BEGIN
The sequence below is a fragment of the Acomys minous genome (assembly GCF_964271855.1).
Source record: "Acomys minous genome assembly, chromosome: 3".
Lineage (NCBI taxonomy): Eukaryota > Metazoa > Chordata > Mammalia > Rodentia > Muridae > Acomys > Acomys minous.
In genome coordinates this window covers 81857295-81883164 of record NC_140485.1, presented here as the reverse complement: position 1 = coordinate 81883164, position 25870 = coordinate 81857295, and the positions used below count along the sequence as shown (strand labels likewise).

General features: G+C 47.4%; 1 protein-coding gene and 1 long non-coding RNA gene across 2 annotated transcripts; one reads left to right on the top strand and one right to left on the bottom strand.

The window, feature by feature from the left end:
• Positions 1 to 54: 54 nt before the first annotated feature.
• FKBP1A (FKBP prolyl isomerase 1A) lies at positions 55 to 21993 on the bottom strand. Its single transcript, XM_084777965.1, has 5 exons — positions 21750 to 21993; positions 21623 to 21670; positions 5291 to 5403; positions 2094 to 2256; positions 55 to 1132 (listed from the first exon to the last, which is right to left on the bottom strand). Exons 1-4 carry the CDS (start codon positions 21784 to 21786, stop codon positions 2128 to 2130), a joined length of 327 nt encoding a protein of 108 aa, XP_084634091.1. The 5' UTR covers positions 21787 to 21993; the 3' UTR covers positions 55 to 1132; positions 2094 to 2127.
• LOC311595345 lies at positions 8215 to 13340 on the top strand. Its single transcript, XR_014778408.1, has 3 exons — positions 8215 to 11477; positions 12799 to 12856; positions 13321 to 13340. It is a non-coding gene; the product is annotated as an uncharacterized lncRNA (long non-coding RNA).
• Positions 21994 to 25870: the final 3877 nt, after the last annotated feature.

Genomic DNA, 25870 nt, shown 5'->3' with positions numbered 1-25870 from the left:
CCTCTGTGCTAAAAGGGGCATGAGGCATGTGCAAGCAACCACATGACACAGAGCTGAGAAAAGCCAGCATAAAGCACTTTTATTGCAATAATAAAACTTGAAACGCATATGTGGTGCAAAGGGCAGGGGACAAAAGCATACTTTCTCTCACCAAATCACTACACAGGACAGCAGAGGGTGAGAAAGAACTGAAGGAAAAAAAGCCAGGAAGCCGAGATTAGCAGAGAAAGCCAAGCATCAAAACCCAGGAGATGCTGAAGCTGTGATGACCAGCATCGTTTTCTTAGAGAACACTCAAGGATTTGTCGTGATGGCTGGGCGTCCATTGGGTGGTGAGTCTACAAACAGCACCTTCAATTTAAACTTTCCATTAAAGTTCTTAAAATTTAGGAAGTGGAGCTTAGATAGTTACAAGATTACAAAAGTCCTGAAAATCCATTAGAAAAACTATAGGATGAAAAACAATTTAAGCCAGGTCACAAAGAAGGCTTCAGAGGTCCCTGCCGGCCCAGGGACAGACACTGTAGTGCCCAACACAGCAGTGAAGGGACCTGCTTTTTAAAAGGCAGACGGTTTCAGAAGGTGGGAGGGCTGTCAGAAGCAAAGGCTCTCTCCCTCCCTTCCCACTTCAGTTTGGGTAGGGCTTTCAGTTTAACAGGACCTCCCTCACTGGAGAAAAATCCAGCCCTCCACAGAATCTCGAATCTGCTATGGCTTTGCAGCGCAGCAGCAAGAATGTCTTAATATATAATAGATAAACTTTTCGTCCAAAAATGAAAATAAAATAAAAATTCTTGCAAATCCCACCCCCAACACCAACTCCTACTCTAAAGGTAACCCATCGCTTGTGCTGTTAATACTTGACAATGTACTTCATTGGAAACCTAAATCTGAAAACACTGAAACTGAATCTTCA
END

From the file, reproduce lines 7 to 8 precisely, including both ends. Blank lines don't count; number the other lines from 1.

• Positions 1 to 54: 54 nt before the first annotated feature.
• FKBP1A (FKBP prolyl isomerase 1A) lies at positions 55 to 21993 on the bottom strand. Its single transcript, XM_084777965.1, has 5 exons — positions 21750 to 21993; positions 21623 to 21670; positions 5291 to 5403; positions 2094 to 2256; positions 55 to 1132 (listed from the first exon to the last, which is right to left on the bottom strand). Exons 1-4 carry the CDS (start codon positions 21784 to 21786, stop codon positions 2128 to 2130), a joined length of 327 nt encoding a protein of 108 aa, XP_084634091.1. The 5' UTR covers positions 21787 to 21993; the 3' UTR covers positions 55 to 1132; positions 2094 to 2127.